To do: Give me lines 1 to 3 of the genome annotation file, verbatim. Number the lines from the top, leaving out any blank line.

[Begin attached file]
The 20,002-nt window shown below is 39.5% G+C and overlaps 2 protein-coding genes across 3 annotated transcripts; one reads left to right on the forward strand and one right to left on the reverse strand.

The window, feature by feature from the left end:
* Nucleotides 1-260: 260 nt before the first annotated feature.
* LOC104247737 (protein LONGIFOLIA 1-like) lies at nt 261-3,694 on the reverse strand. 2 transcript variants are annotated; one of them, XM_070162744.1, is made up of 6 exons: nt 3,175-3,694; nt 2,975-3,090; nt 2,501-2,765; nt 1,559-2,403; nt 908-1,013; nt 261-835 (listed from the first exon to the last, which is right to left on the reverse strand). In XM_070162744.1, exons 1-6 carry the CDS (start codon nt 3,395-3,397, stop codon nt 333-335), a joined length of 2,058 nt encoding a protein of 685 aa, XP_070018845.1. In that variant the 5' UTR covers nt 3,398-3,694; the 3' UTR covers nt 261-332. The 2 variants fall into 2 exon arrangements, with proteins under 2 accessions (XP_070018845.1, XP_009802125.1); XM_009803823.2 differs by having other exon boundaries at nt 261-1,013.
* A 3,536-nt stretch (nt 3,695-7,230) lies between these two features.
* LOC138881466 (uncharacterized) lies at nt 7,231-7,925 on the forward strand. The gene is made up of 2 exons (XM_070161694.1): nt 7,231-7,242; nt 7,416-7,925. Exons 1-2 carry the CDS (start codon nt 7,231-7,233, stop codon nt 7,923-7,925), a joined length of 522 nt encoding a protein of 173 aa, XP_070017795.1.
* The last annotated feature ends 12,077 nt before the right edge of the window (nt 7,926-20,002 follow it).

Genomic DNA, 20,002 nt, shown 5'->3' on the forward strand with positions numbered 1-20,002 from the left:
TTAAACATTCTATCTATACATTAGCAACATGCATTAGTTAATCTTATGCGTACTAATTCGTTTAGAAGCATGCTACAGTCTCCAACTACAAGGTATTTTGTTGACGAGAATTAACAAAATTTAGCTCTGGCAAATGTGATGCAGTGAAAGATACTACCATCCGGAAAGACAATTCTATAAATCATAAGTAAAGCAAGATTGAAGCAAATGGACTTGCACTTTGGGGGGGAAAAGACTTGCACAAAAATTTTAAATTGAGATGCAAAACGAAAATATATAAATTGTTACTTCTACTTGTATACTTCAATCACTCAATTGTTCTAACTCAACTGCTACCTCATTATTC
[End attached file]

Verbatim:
The 20,002-nt window shown below is 39.5% G+C and overlaps 2 protein-coding genes across 3 annotated transcripts; one reads left to right on the forward strand and one right to left on the reverse strand.

The window, feature by feature from the left end:
* Nucleotides 1-260: 260 nt before the first annotated feature.